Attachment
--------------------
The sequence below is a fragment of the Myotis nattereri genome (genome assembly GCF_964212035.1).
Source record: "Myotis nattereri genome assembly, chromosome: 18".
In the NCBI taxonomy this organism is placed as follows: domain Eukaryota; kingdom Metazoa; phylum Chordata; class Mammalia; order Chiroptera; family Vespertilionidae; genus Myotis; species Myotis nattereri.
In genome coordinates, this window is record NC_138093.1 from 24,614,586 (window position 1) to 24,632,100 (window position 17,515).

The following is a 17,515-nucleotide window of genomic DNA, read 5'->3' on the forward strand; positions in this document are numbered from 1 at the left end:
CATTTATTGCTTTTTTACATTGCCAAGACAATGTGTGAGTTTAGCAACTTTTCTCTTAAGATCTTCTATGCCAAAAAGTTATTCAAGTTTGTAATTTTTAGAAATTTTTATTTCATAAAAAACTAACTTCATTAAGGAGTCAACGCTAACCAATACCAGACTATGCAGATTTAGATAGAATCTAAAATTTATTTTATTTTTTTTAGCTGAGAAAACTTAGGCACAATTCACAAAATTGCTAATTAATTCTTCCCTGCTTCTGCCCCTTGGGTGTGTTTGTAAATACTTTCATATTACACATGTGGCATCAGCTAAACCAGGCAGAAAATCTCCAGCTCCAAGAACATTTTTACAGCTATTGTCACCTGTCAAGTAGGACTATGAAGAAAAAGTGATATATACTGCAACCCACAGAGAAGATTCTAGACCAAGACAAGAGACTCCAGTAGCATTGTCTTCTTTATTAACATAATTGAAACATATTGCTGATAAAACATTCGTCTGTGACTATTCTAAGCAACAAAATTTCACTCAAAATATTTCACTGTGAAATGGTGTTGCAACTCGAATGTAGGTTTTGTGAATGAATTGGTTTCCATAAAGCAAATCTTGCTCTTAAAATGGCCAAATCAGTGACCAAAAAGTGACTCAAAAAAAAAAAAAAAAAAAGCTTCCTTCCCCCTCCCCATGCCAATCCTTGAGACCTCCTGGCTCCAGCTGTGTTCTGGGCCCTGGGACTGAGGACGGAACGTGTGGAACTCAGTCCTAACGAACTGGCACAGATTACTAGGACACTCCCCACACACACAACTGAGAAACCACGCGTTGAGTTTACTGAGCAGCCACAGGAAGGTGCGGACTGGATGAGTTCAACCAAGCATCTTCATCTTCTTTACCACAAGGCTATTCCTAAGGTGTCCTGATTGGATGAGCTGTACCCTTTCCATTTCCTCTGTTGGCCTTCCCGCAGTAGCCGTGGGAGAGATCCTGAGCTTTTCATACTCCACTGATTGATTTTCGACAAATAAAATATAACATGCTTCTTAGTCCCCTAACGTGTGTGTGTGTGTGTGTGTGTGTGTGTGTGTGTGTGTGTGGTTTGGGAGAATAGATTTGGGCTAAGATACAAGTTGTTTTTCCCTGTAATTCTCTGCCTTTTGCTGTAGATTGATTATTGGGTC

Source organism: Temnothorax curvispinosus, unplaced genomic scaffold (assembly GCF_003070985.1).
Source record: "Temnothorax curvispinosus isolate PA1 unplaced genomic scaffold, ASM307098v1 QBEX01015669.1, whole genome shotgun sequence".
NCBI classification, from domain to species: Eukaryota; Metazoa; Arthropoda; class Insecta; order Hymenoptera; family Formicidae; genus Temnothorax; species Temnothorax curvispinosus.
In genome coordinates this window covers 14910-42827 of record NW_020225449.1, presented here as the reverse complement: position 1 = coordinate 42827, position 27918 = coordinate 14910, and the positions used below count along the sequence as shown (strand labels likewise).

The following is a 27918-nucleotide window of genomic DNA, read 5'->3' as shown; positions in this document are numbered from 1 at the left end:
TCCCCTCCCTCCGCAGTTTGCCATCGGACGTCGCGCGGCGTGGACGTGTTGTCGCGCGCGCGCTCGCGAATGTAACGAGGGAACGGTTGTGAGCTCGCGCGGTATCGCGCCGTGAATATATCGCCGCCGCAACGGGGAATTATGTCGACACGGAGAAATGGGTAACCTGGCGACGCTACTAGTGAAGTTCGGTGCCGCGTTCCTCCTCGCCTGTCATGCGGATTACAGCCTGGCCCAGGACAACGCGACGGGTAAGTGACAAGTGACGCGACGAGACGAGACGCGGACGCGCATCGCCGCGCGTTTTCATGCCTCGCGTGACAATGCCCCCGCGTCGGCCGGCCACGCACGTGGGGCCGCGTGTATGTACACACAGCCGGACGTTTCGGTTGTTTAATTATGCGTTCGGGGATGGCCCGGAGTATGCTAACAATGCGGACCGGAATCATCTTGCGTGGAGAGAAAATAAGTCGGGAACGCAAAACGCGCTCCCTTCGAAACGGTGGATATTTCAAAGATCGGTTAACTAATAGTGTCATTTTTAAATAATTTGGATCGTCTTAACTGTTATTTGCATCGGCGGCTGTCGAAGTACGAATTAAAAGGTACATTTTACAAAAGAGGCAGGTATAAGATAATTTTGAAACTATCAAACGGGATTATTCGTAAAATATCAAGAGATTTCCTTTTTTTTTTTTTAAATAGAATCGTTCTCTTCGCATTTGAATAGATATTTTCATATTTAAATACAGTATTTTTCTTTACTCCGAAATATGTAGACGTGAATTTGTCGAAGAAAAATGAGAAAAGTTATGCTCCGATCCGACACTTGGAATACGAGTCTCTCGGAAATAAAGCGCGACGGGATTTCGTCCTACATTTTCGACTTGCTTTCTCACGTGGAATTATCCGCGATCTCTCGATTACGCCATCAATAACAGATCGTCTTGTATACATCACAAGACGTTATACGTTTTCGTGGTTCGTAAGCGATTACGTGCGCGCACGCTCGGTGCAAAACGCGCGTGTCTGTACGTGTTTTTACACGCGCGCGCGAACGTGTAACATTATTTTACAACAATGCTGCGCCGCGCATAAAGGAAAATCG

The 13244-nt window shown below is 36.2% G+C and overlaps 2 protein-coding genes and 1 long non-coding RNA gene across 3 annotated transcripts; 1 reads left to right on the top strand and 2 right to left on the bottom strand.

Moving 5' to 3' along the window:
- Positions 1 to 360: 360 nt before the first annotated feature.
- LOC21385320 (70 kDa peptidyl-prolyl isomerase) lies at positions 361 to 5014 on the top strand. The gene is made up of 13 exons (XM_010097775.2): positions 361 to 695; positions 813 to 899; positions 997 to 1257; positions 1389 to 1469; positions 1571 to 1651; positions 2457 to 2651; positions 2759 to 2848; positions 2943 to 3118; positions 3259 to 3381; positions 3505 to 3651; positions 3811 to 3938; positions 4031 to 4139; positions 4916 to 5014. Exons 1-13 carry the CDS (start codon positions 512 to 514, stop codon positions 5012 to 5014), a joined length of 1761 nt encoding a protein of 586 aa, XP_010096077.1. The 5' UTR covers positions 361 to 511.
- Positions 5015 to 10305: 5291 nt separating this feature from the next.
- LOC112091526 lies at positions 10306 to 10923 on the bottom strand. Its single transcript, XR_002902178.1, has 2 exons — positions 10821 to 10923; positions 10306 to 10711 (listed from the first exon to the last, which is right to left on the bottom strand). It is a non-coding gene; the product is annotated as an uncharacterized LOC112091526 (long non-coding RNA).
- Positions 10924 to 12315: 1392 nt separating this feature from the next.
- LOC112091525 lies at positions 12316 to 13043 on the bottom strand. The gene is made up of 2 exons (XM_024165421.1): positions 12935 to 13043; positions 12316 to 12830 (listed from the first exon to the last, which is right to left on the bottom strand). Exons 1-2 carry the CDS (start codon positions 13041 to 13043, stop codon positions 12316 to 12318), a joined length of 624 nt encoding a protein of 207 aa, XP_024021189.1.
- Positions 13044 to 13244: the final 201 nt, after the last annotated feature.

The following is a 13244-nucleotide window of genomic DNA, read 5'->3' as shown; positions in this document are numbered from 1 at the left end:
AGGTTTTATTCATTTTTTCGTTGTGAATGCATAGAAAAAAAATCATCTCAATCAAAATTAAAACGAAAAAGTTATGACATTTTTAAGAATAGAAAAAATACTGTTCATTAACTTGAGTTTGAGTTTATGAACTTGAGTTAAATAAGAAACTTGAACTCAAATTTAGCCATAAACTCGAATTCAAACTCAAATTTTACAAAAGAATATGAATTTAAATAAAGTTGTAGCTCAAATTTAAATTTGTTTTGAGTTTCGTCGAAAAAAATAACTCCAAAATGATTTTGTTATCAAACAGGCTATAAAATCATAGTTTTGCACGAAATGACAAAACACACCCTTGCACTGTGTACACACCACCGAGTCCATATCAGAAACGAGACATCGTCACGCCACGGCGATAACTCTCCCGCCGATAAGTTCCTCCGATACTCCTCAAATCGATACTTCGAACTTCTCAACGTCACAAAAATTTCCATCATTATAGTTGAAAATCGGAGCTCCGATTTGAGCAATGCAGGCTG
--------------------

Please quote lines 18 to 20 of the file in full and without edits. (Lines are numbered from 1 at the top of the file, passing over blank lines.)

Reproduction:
- LOC112091526 lies at positions 10306 to 10923 on the bottom strand. Its single transcript, XR_002902178.1, has 2 exons — positions 10821 to 10923; positions 10306 to 10711 (listed from the first exon to the last, which is right to left on the bottom strand). It is a non-coding gene; the product is annotated as an uncharacterized LOC112091526 (long non-coding RNA).
- Positions 10924 to 12315: 1392 nt separating this feature from the next.
- LOC112091525 lies at positions 12316 to 13043 on the bottom strand. The gene is made up of 2 exons (XM_024165421.1): positions 12935 to 13043; positions 12316 to 12830 (listed from the first exon to the last, which is right to left on the bottom strand). Exons 1-2 carry the CDS (start codon positions 13041 to 13043, stop codon positions 12316 to 12318), a joined length of 624 nt encoding a protein of 207 aa, XP_024021189.1.